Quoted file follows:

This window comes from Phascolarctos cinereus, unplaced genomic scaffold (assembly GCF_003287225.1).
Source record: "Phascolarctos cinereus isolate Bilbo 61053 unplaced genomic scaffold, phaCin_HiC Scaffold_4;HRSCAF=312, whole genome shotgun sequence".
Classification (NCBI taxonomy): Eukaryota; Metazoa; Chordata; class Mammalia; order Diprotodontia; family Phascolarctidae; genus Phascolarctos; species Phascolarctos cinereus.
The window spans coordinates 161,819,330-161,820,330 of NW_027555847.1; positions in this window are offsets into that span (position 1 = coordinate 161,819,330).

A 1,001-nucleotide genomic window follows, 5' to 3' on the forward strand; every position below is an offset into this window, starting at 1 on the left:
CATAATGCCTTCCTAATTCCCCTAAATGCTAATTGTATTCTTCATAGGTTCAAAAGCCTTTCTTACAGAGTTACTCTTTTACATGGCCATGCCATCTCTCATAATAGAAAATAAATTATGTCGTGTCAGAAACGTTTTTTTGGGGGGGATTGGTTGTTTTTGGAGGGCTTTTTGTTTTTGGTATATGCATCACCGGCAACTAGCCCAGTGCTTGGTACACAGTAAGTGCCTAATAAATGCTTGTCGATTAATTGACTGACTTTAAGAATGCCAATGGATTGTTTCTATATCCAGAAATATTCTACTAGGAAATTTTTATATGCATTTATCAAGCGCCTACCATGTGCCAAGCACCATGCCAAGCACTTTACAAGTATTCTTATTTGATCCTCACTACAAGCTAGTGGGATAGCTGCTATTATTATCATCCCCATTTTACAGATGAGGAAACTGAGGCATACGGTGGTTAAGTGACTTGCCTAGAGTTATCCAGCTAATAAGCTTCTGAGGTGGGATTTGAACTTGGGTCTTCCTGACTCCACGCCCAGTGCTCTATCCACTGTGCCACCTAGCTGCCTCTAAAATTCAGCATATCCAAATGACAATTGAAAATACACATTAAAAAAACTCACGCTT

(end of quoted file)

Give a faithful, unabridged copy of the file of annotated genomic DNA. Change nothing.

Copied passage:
This window comes from Phascolarctos cinereus, unplaced genomic scaffold (assembly GCF_003287225.1).
Source record: "Phascolarctos cinereus isolate Bilbo 61053 unplaced genomic scaffold, phaCin_HiC Scaffold_4;HRSCAF=312, whole genome shotgun sequence".
Classification (NCBI taxonomy): Eukaryota; Metazoa; Chordata; class Mammalia; order Diprotodontia; family Phascolarctidae; genus Phascolarctos; species Phascolarctos cinereus.
The window spans coordinates 161,819,330-161,820,330 of NW_027555847.1; positions in this window are offsets into that span (position 1 = coordinate 161,819,330).

A 1,001-nucleotide genomic window follows, 5' to 3' on the forward strand; every position below is an offset into this window, starting at 1 on the left:
CATAATGCCTTCCTAATTCCCCTAAATGCTAATTGTATTCTTCATAGGTTCAAAAGCCTTTCTTACAGAGTTACTCTTTTACATGGCCATGCCATCTCTCATAATAGAAAATAAATTATGTCGTGTCAGAAACGTTTTTTTGGGGGGGATTGGTTGTTTTTGGAGGGCTTTTTGTTTTTGGTATATGCATCACCGGCAACTAGCCCAGTGCTTGGTACACAGTAAGTGCCTAATAAATGCTTGTCGATTAATTGACTGACTTTAAGAATGCCAATGGATTGTTTCTATATCCAGAAATATTCTACTAGGAAATTTTTATATGCATTTATCAAGCGCCTACCATGTGCCAAGCACCATGCCAAGCACTTTACAAGTATTCTTATTTGATCCTCACTACAAGCTAGTGGGATAGCTGCTATTATTATCATCCCCATTTTACAGATGAGGAAACTGAGGCATACGGTGGTTAAGTGACTTGCCTAGAGTTATCCAGCTAATAAGCTTCTGAGGTGGGATTTGAACTTGGGTCTTCCTGACTCCACGCCCAGTGCTCTATCCACTGTGCCACCTAGCTGCCTCTAAAATTCAGCATATCCAAATGACAATTGAAAATACACATTAAAAAAACTCACGCTT